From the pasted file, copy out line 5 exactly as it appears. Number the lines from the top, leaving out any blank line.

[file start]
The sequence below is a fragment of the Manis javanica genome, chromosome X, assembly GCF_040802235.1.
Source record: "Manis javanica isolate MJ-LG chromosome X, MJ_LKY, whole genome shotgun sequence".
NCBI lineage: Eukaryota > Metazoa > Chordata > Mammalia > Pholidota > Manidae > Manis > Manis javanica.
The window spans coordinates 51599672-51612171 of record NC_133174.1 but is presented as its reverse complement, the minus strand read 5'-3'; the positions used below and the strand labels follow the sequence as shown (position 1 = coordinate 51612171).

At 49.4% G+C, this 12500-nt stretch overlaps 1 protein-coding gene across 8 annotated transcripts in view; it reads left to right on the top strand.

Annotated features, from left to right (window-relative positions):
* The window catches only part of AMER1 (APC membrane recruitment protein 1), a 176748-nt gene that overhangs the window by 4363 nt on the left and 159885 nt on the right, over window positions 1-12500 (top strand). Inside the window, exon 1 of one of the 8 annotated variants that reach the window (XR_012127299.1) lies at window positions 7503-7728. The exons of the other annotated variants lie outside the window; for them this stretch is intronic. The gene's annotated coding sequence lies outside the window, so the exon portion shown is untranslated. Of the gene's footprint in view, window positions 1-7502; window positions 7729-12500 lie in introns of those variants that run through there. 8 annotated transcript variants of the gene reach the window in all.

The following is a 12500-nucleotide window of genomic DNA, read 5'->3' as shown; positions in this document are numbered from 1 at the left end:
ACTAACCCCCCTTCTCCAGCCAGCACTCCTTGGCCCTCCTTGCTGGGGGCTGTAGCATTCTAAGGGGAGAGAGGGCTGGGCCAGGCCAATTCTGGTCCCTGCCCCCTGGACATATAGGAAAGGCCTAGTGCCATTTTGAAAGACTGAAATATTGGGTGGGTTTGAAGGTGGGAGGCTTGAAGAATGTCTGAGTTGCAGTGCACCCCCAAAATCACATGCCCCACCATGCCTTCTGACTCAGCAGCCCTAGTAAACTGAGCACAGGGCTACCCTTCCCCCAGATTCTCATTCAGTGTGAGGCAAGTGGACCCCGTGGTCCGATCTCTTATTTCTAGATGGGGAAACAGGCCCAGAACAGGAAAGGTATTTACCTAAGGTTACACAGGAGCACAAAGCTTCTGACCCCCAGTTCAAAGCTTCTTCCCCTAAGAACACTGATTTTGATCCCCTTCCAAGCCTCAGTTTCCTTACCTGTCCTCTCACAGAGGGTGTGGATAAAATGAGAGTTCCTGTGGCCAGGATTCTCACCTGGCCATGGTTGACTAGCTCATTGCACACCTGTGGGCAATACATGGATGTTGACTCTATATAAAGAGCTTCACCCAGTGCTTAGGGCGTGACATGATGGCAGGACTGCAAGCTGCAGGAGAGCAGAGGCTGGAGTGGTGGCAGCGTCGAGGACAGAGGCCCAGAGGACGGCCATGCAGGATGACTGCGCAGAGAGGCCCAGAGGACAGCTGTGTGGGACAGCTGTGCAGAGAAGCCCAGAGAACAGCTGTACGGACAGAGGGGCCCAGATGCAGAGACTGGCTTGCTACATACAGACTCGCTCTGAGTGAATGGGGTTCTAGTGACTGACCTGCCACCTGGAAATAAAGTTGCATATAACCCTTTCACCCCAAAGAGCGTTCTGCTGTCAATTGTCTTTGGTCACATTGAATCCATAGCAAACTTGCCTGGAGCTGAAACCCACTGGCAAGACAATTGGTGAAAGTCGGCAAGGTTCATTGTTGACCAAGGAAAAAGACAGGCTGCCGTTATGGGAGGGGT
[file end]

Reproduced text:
At 49.4% G+C, this 12500-nt stretch overlaps 1 protein-coding gene across 8 annotated transcripts in view; it reads left to right on the top strand.